If you're going to be a weight weenie, at this point, you really need to pull everything off and weigh it - sometimes surprising amounts of weight can hide in places like the seatpost, stem, handlebar, etc., but OEM parts are often also very competitive. One butted aluminum whatever is often much like the next.

    $130 for 200g is pretty good by weight weenie standards - more than 1 gram per dollar. Tires, though, can be a huge place to see a swing in weight. (Although, if your riding style suits that bike, assuming you already have the folding versions of your favorite tire you probably wouldn't want to lose weight there.) Pedals can be a good place, although I can't say that the reviews of the one people like for losing weight inspire me with confidence. Saddles, sometimes, and I could swear I can feel a handling change going from having an extra few hundred grams in a seat wedge to removing it, something I can't feel when I add and remove water bottles down low, by the bottom bracket.

    Or, you can just say, "F it, I have a trail bike, these things just aren't that light."
    "Don't buy upgrades; ride up grades." -Eddy Merckx

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    I have a Cannondale Super V700sx with a Coda crank. It has a Deore LX front derailleur so I would assume that Shimano crank sets would work on the bike? Just looking to upgrade and maybe drop some weight. It makes a lot of noise whn pedaling although this may be something that could be adjusted.

  10. #10
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    Check out parktool.com and sheldonbrown.com. Start by figuring out if your chain is worn out. If so, throw it out, replace it, and replace whatever drivetrain bits are worn out. If not, clean it, relube it, tune your derailleurs, and be happy.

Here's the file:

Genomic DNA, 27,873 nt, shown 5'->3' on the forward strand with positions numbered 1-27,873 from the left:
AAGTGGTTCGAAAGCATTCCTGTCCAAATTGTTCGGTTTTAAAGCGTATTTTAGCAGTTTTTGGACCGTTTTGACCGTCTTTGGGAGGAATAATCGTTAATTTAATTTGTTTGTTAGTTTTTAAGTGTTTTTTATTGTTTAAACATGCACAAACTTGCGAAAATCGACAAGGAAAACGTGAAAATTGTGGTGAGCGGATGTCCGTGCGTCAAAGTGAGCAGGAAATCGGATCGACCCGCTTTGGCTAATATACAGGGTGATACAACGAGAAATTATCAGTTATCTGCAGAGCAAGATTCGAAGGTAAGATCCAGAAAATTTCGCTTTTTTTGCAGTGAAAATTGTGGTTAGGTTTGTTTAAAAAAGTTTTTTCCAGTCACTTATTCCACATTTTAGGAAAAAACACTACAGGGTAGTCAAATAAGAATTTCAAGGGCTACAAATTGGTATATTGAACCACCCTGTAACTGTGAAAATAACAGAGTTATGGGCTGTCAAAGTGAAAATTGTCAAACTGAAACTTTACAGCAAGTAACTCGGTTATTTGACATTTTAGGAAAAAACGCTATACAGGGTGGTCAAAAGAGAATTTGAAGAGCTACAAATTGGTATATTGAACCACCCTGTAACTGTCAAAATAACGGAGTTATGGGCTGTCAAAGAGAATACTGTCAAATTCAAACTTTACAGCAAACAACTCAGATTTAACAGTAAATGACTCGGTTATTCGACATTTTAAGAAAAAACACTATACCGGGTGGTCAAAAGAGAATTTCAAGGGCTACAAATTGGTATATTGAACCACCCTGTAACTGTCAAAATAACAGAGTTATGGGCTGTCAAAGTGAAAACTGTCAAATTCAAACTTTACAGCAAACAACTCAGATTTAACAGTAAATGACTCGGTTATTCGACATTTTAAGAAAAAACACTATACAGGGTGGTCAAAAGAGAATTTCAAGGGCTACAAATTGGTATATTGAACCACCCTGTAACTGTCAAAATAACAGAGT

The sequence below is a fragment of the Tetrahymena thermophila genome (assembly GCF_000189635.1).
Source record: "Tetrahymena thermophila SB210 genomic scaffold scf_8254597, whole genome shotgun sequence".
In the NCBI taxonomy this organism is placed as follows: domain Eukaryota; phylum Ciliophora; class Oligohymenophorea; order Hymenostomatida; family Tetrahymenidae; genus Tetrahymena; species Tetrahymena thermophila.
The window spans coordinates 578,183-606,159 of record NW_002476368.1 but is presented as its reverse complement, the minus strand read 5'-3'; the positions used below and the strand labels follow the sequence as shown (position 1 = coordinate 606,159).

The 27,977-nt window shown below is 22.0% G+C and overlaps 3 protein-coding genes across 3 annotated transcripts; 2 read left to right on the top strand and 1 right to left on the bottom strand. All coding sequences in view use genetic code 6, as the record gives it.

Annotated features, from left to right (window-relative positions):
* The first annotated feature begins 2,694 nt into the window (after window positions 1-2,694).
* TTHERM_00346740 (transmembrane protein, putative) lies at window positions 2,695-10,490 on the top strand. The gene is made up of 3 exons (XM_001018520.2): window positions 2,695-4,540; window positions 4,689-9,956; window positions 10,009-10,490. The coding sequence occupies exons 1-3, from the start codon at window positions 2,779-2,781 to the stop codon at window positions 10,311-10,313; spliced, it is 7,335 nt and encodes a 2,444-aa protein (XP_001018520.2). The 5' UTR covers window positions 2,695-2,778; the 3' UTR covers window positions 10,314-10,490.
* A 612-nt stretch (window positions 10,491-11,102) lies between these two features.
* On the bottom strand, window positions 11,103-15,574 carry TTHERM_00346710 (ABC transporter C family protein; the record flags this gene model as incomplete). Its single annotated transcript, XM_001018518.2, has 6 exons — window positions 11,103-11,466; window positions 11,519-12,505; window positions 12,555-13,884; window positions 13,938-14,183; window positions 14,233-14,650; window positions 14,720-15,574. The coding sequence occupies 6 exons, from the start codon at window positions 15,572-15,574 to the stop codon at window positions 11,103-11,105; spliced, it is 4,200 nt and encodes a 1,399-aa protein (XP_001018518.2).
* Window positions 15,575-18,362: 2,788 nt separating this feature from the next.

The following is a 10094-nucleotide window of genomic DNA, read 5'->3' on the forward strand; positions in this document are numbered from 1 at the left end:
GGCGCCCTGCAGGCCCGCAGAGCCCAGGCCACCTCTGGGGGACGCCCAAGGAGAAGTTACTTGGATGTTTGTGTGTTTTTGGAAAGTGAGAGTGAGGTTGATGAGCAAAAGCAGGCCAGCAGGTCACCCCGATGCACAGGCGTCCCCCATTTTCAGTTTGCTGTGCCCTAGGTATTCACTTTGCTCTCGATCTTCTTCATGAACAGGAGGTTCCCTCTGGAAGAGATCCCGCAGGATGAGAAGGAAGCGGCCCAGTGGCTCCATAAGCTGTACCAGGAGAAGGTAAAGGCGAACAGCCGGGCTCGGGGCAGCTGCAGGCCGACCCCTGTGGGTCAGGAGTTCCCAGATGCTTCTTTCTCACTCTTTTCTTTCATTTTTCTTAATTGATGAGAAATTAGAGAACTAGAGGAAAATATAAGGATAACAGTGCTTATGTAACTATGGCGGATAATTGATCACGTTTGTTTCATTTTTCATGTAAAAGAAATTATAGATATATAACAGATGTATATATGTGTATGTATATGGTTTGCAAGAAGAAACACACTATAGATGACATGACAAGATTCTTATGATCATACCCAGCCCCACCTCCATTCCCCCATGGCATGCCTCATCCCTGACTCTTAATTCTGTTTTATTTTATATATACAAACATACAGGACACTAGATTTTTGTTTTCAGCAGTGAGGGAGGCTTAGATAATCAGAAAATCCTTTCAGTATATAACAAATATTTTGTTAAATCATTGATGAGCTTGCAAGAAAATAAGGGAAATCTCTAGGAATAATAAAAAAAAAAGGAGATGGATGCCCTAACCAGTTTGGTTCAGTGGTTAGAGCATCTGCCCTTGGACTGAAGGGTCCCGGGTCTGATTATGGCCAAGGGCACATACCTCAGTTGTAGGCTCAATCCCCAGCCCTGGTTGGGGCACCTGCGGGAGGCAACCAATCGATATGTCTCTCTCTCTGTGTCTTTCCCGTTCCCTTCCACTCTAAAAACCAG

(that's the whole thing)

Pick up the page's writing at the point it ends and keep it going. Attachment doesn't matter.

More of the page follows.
I'd restrict myself to "keep it rolling" parts on a FS rig that age.
    "Don't buy upgrades; ride up grades." -Eddy Merckx

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    Yea the tires I run are a little heavy (Panaracer Fire XC Pro's), but I love them! I would be totally willing to switch to a different tire if need be. As for the other parts, Im doing a 100 miler in September, and one of the folks that has raced it numerous times, said NOT to use the lightest parts, especially in items such as stems, and handlebars. I guess the bike is what it is, and Ive come to learn how to ride it fairly well over the years, but figure as I replace items, I try and balance weight vs cost vs longevity of the parts. I dont like mechanicals, so sometimes Id rather just deal with the weight. I figured if Im gonna replace the cranks anyway, I might as well go with a slightly lighter crank rather than throw the same thing on there, and the price really isnt that bad.

  12. #12
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    I've started doing a little endurance racing this season. Not a 100 miler yet - just a 30, and a 50 in August. I'm not in good enough shape to be competitive for 100 miles off-road.

    Anyway. If you're doing a race that's long for you, the big issues are going to have to do with how well your body holds up. If 100 miles is a lot for you, sticking with tires that will take care of you is better than sticking on some super-efficient things that require the kind of attention you won't have left for them 80 miles in.
    "Don't buy upgrades; ride up grades." -Eddy Merckx